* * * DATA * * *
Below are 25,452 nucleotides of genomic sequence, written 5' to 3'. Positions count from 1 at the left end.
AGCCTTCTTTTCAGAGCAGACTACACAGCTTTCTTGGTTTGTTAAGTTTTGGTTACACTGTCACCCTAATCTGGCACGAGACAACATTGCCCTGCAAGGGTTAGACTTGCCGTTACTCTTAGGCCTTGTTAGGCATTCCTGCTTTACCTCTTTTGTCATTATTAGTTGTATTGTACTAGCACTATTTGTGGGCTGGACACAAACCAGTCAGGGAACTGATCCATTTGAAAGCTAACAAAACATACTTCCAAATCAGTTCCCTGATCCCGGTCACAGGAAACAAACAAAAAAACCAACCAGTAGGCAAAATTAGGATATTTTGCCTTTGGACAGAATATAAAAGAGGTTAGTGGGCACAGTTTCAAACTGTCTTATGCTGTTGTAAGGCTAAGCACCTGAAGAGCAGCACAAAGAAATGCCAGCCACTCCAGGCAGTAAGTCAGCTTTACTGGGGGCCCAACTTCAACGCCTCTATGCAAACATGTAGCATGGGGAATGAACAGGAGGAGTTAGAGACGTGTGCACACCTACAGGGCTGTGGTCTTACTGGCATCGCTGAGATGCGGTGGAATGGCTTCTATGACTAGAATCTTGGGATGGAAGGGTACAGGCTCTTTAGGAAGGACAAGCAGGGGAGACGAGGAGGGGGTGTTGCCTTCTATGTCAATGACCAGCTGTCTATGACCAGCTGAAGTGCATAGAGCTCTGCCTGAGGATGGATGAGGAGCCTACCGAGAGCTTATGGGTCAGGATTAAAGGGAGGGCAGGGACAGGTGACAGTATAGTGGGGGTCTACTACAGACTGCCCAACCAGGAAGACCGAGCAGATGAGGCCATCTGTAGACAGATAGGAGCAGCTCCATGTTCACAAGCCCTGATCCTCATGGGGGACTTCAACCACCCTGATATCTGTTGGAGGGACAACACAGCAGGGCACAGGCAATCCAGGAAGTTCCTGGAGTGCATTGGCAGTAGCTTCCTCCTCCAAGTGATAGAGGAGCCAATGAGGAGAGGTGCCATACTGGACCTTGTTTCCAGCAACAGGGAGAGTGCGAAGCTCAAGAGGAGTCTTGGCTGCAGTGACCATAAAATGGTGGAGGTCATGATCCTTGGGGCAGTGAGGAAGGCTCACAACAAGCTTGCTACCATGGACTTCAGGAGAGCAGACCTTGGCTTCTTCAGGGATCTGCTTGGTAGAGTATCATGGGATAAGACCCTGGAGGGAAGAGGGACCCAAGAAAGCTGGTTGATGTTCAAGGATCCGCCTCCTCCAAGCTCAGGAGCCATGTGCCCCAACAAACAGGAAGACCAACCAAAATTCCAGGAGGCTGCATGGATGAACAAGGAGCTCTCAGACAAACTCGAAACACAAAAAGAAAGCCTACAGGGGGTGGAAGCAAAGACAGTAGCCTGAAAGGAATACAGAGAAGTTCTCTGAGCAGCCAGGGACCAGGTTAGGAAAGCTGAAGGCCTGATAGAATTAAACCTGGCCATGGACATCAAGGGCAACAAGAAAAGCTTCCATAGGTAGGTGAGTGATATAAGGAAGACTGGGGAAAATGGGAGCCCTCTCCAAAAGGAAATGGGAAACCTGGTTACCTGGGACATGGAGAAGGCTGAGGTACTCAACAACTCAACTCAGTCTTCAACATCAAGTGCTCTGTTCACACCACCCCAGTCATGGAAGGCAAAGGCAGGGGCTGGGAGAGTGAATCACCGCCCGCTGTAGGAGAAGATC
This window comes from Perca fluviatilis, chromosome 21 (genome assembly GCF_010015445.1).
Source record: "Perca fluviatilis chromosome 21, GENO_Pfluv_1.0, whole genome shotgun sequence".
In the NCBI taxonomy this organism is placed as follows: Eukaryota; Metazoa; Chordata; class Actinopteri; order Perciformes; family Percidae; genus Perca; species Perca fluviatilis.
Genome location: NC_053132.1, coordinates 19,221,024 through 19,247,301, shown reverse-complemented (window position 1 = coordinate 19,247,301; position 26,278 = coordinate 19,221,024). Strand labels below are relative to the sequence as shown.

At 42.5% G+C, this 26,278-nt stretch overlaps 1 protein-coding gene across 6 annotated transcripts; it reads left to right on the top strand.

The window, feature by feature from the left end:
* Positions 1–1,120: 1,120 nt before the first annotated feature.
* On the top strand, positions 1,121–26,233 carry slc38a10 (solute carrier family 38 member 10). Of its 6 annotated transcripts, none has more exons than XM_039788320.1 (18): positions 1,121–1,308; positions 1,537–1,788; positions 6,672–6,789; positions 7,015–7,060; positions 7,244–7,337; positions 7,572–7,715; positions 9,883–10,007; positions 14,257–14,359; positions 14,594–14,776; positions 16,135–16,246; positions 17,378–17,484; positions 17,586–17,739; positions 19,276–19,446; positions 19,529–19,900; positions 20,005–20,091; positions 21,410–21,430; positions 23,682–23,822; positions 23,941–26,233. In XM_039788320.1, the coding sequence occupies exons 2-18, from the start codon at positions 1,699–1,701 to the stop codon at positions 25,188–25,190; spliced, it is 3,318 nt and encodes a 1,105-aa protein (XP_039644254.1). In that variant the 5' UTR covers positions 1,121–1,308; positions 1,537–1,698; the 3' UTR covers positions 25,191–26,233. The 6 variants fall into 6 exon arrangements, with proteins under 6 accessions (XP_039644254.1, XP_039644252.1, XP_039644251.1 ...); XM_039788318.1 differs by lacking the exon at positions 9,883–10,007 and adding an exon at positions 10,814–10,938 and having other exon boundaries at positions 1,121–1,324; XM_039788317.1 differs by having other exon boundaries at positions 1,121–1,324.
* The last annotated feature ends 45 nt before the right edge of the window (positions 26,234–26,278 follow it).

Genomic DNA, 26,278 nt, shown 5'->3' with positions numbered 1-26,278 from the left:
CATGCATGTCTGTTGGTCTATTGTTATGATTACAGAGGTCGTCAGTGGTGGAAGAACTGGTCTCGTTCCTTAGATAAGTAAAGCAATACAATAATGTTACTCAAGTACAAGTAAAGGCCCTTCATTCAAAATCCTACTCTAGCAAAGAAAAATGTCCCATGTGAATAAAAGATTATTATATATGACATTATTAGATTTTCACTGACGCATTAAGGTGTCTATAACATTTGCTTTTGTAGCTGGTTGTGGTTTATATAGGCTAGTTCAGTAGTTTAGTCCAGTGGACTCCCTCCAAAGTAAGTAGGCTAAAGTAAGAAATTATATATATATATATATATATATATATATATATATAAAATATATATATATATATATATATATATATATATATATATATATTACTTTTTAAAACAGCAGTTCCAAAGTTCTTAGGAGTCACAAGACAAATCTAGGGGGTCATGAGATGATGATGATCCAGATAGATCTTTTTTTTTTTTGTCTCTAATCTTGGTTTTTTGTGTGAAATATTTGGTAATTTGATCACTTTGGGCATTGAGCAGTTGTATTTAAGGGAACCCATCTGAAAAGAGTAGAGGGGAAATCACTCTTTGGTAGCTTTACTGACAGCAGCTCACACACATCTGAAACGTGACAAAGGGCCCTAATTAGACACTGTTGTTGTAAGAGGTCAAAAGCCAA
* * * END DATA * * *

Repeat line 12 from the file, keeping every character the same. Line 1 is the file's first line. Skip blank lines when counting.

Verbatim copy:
Genomic DNA, 26,278 nt, shown 5'->3' with positions numbered 1-26,278 from the left: